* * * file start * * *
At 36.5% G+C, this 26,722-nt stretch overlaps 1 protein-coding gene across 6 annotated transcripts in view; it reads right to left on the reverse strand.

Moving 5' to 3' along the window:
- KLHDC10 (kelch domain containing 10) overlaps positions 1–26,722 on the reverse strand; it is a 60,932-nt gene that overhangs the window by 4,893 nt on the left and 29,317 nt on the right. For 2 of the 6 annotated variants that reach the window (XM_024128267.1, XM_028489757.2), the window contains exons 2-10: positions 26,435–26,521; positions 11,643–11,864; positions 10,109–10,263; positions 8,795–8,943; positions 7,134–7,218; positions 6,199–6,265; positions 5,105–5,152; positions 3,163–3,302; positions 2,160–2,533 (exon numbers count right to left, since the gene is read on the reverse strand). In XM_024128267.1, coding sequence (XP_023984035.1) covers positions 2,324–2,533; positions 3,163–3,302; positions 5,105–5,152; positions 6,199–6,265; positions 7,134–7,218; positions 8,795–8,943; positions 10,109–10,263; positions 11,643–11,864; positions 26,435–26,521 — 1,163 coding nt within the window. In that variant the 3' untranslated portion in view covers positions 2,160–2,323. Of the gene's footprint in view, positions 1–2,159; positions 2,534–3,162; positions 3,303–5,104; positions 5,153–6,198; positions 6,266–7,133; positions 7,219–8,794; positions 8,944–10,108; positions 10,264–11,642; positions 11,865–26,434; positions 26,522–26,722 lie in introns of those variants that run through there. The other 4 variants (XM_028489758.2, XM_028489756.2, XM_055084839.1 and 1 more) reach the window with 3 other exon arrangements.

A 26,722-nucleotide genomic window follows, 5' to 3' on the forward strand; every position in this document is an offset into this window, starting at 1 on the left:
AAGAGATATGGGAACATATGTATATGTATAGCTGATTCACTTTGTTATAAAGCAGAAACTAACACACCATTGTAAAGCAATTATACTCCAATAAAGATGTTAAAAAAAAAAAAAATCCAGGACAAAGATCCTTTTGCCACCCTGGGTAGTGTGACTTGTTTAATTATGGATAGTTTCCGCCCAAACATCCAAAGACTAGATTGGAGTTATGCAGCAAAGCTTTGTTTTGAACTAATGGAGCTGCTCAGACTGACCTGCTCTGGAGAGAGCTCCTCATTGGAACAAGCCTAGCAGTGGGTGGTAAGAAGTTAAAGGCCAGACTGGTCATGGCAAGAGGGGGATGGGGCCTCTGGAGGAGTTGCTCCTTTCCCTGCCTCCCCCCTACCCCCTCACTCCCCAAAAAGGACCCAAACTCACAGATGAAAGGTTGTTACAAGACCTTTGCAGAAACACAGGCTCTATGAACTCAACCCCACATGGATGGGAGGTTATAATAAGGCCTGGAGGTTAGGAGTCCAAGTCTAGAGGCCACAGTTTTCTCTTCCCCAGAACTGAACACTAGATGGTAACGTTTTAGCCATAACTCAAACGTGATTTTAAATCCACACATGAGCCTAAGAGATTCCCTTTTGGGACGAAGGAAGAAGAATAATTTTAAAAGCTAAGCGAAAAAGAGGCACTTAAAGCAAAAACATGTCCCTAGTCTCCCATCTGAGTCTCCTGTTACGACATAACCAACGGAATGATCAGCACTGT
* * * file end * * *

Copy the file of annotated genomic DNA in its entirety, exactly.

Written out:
At 36.5% G+C, this 26,722-nt stretch overlaps 1 protein-coding gene across 6 annotated transcripts in view; it reads right to left on the reverse strand.

Moving 5' to 3' along the window:
- KLHDC10 (kelch domain containing 10) overlaps positions 1–26,722 on the reverse strand; it is a 60,932-nt gene that overhangs the window by 4,893 nt on the left and 29,317 nt on the right. For 2 of the 6 annotated variants that reach the window (XM_024128267.1, XM_028489757.2), the window contains exons 2-10: positions 26,435–26,521; positions 11,643–11,864; positions 10,109–10,263; positions 8,795–8,943; positions 7,134–7,218; positions 6,199–6,265; positions 5,105–5,152; positions 3,163–3,302; positions 2,160–2,533 (exon numbers count right to left, since the gene is read on the reverse strand). In XM_024128267.1, coding sequence (XP_023984035.1) covers positions 2,324–2,533; positions 3,163–3,302; positions 5,105–5,152; positions 6,199–6,265; positions 7,134–7,218; positions 8,795–8,943; positions 10,109–10,263; positions 11,643–11,864; positions 26,435–26,521 — 1,163 coding nt within the window. In that variant the 3' untranslated portion in view covers positions 2,160–2,323. Of the gene's footprint in view, positions 1–2,159; positions 2,534–3,162; positions 3,303–5,104; positions 5,153–6,198; positions 6,266–7,133; positions 7,219–8,794; positions 8,944–10,108; positions 10,264–11,642; positions 11,865–26,434; positions 26,522–26,722 lie in introns of those variants that run through there. The other 4 variants (XM_028489758.2, XM_028489756.2, XM_055084839.1 and 1 more) reach the window with 3 other exon arrangements.

A 26,722-nucleotide genomic window follows, 5' to 3' on the forward strand; every position in this document is an offset into this window, starting at 1 on the left:
AAGAGATATGGGAACATATGTATATGTATAGCTGATTCACTTTGTTATAAAGCAGAAACTAACACACCATTGTAAAGCAATTATACTCCAATAAAGATGTTAAAAAAAAAAAAAATCCAGGACAAAGATCCTTTTGCCACCCTGGGTAGTGTGACTTGTTTAATTATGGATAGTTTCCGCCCAAACATCCAAAGACTAGATTGGAGTTATGCAGCAAAGCTTTGTTTTGAACTAATGGAGCTGCTCAGACTGACCTGCTCTGGAGAGAGCTCCTCATTGGAACAAGCCTAGCAGTGGGTGGTAAGAAGTTAAAGGCCAGACTGGTCATGGCAAGAGGGGGATGGGGCCTCTGGAGGAGTTGCTCCTTTCCCTGCCTCCCCCCTACCCCCTCACTCCCCAAAAAGGACCCAAACTCACAGATGAAAGGTTGTTACAAGACCTTTGCAGAAACACAGGCTCTATGAACTCAACCCCACATGGATGGGAGGTTATAATAAGGCCTGGAGGTTAGGAGTCCAAGTCTAGAGGCCACAGTTTTCTCTTCCCCAGAACTGAACACTAGATGGTAACGTTTTAGCCATAACTCAAACGTGATTTTAAATCCACACATGAGCCTAAGAGATTCCCTTTTGGGACGAAGGAAGAAGAATAATTTTAAAAGCTAAGCGAAAAAGAGGCACTTAAAGCAAAAACATGTCCCTAGTCTCCCATCTGAGTCTCCTGTTACGACATAACCAACGGAATGATCAGCACTGT